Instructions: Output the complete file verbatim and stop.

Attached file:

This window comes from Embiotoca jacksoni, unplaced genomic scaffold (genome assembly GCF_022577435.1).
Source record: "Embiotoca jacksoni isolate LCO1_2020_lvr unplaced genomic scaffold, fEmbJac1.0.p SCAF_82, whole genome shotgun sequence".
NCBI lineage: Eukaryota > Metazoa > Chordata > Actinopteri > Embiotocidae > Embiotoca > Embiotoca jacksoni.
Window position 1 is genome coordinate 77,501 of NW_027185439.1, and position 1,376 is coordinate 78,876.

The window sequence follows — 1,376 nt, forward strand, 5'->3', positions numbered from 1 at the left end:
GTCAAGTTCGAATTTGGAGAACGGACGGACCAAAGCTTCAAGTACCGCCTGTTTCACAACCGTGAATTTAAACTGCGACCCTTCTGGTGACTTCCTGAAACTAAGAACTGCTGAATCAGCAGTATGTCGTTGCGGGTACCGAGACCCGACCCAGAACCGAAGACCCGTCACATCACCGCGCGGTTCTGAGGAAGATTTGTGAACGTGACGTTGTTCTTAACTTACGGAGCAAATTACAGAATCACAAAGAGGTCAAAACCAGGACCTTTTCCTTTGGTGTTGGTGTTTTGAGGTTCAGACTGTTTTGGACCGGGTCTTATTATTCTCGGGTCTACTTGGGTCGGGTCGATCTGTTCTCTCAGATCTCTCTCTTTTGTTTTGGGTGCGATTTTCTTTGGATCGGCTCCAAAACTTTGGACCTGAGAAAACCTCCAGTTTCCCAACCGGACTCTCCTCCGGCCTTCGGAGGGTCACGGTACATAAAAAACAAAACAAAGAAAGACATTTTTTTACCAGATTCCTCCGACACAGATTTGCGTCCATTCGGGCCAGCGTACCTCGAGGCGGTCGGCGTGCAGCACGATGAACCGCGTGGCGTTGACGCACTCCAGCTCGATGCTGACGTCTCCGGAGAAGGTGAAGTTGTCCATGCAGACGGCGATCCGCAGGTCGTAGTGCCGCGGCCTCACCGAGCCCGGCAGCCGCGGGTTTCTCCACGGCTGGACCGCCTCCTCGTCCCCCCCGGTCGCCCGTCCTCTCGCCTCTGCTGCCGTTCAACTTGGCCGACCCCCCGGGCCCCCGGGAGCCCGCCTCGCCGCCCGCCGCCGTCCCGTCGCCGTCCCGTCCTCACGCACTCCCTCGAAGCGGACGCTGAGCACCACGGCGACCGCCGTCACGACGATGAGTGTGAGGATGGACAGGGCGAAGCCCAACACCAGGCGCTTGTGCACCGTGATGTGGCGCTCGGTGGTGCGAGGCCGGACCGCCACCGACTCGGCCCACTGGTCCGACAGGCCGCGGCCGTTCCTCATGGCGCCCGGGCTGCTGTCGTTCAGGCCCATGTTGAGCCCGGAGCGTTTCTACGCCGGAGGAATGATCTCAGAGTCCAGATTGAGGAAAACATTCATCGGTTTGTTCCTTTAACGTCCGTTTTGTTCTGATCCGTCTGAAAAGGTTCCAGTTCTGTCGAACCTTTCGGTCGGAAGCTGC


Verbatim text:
This window comes from Embiotoca jacksoni, unplaced genomic scaffold (genome assembly GCF_022577435.1).
Source record: "Embiotoca jacksoni isolate LCO1_2020_lvr unplaced genomic scaffold, fEmbJac1.0.p SCAF_82, whole genome shotgun sequence".
NCBI lineage: Eukaryota > Metazoa > Chordata > Actinopteri > Embiotocidae > Embiotoca > Embiotoca jacksoni.
Window position 1 is genome coordinate 77,501 of NW_027185439.1, and position 1,376 is coordinate 78,876.

The window sequence follows — 1,376 nt, forward strand, 5'->3', positions numbered from 1 at the left end:
GTCAAGTTCGAATTTGGAGAACGGACGGACCAAAGCTTCAAGTACCGCCTGTTTCACAACCGTGAATTTAAACTGCGACCCTTCTGGTGACTTCCTGAAACTAAGAACTGCTGAATCAGCAGTATGTCGTTGCGGGTACCGAGACCCGACCCAGAACCGAAGACCCGTCACATCACCGCGCGGTTCTGAGGAAGATTTGTGAACGTGACGTTGTTCTTAACTTACGGAGCAAATTACAGAATCACAAAGAGGTCAAAACCAGGACCTTTTCCTTTGGTGTTGGTGTTTTGAGGTTCAGACTGTTTTGGACCGGGTCTTATTATTCTCGGGTCTACTTGGGTCGGGTCGATCTGTTCTCTCAGATCTCTCTCTTTTGTTTTGGGTGCGATTTTCTTTGGATCGGCTCCAAAACTTTGGACCTGAGAAAACCTCCAGTTTCCCAACCGGACTCTCCTCCGGCCTTCGGAGGGTCACGGTACATAAAAAACAAAACAAAGAAAGACATTTTTTTACCAGATTCCTCCGACACAGATTTGCGTCCATTCGGGCCAGCGTACCTCGAGGCGGTCGGCGTGCAGCACGATGAACCGCGTGGCGTTGACGCACTCCAGCTCGATGCTGACGTCTCCGGAGAAGGTGAAGTTGTCCATGCAGACGGCGATCCGCAGGTCGTAGTGCCGCGGCCTCACCGAGCCCGGCAGCCGCGGGTTTCTCCACGGCTGGACCGCCTCCTCGTCCCCCCCGGTCGCCCGTCCTCTCGCCTCTGCTGCCGTTCAACTTGGCCGACCCCCCGGGCCCCCGGGAGCCCGCCTCGCCGCCCGCCGCCGTCCCGTCGCCGTCCCGTCCTCACGCACTCCCTCGAAGCGGACGCTGAGCACCACGGCGACCGCCGTCACGACGATGAGTGTGAGGATGGACAGGGCGAAGCCCAACACCAGGCGCTTGTGCACCGTGATGTGGCGCTCGGTGGTGCGAGGCCGGACCGCCACCGACTCGGCCCACTGGTCCGACAGGCCGCGGCCGTTCCTCATGGCGCCCGGGCTGCTGTCGTTCAGGCCCATGTTGAGCCCGGAGCGTTTCTACGCCGGAGGAATGATCTCAGAGTCCAGATTGAGGAAAACATTCATCGGTTTGTTCCTTTAACGTCCGTTTTGTTCTGATCCGTCTGAAAAGGTTCCAGTTCTGTCGAACCTTTCGGTCGGAAGCTGC